Animals have a special place in the human heart. Now, researchers are reporting that creatures great and small also have a special place in our heads.
A team led by researchers at Caltech has found individual brain cells that respond when a person sees an animal, but not when that person sees another person, a place, or an object.
The cells were found in the amygdala, an almond-shaped part of the brain involved in emotions, including fear. And they responded to any kind of animal, including spiders, dogs and rodents, says Christof Koch, a researcher at Caltech and the lead author of the study, published in Nature Neuroscience.
One reason present-day humans have these cells may be because some animals posed a threat to our ancestors, Koch says. Specialized cells could have helped the brain respond quickly to danger, he says.
Koch says he was reminded of how important a quick response can be during a recent run along a mountainous trail in Los Angeles.
"As I was about to step down I saw there was a rattlesnake," he says. "By the time I realized it, by the time I felt fear, you say, oh my god there's a snake, I had already automatically extended my legs, my stride was larger so I didn't step on the snake."
That's a good example of why our brains pay special attention to animals. The new study, he says, helps explain how.
The discovery came while Koch and other researchers were studying the brains of 41 people about to have surgery for severe epilepsy. To find the source of their seizures, doctors placed electrodes deep in the brain.
The researchers looked to see how cells in several parts of the brain responded to a variety of images. But it was only in the amygdala that they found cells firing specifically in response to animals, Koch says.
That makes sense, Koch says because the amygdala "seems to be specialized in alerting us to things that are emotionally important to us — either positive or because they're scary."
Long before we had [bridges or buildings], we had animals. And so if we didn't pay attention to them then ... that might not have been such a good idea. And animals are both, he says. Some want to eat us. Others could be our dinner. And, of course, some we just want to cuddle.
"We found in one patient a cell that I call the "Peter Rabbit cell" because it responded to three very cute images," says Koch. "One was a rabbit, one was a white snow hare and the third one was a cute little mouse."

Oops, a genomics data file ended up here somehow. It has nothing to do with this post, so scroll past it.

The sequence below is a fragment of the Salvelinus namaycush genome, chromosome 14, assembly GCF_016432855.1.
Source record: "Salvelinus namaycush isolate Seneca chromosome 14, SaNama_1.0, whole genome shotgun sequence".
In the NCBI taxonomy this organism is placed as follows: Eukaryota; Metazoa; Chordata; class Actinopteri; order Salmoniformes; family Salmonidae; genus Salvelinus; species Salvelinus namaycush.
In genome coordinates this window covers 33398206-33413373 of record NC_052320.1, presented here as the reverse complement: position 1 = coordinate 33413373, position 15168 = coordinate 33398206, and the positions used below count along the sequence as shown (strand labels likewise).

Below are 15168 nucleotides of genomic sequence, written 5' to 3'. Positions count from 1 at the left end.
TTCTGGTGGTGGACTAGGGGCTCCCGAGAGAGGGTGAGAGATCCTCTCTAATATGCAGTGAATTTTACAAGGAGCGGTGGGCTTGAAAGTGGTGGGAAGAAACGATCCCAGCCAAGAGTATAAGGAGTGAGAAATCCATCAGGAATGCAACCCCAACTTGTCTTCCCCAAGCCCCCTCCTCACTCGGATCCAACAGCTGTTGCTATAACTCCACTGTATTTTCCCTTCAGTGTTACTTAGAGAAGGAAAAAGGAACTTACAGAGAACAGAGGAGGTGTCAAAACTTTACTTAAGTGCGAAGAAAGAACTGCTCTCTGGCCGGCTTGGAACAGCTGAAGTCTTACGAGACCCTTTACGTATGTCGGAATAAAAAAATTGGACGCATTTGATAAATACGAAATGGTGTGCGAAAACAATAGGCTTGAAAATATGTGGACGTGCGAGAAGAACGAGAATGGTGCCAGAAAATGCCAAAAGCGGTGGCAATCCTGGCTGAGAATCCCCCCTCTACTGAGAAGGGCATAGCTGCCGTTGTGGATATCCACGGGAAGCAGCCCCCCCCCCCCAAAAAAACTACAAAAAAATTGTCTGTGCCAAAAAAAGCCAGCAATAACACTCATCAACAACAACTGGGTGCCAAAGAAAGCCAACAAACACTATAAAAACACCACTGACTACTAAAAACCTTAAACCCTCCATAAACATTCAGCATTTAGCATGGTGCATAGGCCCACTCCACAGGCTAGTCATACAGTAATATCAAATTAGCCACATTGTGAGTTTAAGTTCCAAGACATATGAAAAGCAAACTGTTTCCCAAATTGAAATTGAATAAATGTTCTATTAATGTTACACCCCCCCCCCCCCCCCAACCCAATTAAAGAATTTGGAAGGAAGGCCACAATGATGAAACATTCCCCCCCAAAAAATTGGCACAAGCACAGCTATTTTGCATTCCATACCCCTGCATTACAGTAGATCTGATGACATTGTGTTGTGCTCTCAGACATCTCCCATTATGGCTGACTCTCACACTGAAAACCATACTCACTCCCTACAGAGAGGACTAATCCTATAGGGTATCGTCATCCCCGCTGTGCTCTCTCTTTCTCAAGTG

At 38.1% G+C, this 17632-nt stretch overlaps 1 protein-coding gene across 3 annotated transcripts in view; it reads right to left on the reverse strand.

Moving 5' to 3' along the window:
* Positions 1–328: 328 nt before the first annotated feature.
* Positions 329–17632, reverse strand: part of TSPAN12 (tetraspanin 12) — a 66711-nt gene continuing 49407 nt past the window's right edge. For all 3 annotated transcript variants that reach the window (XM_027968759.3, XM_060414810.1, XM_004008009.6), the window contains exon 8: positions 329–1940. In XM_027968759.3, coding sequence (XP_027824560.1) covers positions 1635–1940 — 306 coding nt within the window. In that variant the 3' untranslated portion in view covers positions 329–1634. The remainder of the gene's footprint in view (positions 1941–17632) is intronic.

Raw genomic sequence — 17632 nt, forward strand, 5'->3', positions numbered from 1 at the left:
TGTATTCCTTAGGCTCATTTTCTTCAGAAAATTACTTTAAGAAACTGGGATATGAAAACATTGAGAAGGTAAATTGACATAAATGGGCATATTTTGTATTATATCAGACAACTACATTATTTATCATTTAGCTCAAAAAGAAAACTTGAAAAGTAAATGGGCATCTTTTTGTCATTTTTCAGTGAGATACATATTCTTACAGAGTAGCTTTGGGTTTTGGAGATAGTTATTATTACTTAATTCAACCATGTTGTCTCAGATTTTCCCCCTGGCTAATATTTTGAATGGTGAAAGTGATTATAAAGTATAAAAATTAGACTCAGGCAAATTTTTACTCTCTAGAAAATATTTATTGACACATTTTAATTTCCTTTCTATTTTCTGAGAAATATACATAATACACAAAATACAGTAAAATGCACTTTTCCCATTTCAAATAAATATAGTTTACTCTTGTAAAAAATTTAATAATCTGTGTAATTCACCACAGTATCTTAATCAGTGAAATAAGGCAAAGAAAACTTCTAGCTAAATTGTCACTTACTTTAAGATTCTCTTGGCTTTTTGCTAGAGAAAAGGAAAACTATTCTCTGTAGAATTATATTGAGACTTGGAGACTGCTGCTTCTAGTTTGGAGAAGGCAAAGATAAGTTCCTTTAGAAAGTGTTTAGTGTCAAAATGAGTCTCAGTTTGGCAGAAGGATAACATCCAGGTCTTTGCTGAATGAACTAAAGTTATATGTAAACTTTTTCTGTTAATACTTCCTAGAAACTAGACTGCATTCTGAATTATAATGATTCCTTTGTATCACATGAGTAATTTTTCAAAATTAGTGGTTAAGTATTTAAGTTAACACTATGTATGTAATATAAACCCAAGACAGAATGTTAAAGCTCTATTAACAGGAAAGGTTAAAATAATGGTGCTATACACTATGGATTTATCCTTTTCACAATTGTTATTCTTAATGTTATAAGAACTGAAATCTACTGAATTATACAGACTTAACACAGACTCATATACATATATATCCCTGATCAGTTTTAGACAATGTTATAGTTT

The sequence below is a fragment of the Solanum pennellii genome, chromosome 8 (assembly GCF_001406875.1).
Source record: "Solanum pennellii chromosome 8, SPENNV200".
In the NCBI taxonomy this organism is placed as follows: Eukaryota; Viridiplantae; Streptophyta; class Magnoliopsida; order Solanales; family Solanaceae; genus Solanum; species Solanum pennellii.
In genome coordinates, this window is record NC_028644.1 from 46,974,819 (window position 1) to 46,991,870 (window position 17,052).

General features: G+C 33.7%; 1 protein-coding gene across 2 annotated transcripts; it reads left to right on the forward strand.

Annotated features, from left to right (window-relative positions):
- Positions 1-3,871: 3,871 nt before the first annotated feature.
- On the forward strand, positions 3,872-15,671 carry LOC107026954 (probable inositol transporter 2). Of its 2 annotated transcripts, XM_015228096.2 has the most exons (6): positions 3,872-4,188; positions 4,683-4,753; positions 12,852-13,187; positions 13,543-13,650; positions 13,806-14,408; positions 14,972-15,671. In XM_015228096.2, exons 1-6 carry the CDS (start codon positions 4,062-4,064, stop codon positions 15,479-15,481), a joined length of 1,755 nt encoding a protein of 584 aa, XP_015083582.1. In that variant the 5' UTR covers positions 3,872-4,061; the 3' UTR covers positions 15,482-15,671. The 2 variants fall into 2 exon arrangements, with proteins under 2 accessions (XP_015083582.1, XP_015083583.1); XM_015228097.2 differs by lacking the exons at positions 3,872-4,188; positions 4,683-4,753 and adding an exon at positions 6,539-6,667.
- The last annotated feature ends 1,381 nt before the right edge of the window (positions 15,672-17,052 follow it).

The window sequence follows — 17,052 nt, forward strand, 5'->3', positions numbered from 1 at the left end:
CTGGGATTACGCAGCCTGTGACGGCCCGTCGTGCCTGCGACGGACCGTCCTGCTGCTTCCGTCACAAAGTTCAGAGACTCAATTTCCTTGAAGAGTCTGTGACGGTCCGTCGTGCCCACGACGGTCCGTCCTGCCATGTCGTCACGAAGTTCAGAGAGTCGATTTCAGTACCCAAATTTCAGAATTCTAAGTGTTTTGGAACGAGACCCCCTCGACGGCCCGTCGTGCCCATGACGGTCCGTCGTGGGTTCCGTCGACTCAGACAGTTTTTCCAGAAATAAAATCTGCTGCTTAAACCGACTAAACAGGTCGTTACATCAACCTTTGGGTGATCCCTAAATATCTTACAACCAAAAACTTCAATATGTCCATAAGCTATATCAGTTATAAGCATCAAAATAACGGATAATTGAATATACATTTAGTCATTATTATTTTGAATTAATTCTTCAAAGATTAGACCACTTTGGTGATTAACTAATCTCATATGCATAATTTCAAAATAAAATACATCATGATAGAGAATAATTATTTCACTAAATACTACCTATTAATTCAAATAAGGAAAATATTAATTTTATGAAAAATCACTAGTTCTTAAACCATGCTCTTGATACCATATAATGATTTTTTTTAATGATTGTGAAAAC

The finding confirms earlier work suggesting that the human brain is particularly responsive to animals. Behavioral studies, for instance, have found that people pay more attention to animals and people than to things.
In one experiment, scientists showed people a series of pictures in which a single element would change. The viewers were really good at keeping track of people and animals, says Joshua New of Barnard College in New York.
"Embed a tiny little person or a tiny little animal anywhere in the scene and they'll notice it changing right away," he says. On the other hand, people were really bad at noticing changes in things like buildings.
"We actually had other images where entire grain silos were appearing and disappearing and they would report that there was no change in the scene," he says.
More recent research suggests that people actually pay as much attention to animals as they do to other people, New says.
And he says once a person has detected a living creature, their brain keeps monitoring it — probably because, unlike, say, a bridge or a building, a person or animal can suddenly turn from friendly to hostile.
It's easy to think of reasons that the human brain would evolve to focus more attention on animals than bridges or buildings, says Lynne Isbell from the anthropology department at the University of California, Davis.
"Long before we had those things, we had animals," she says. "And so if we didn't pay attention to them then, you know, that might not have been such a good idea."
That would have been especially true when it came to snakes, which early humans in Africa and Asia would have encountered frequently.
"Our ancestors who weren't able to adjust to those sorts of things would have been bitten and probably would have died," Isbell says.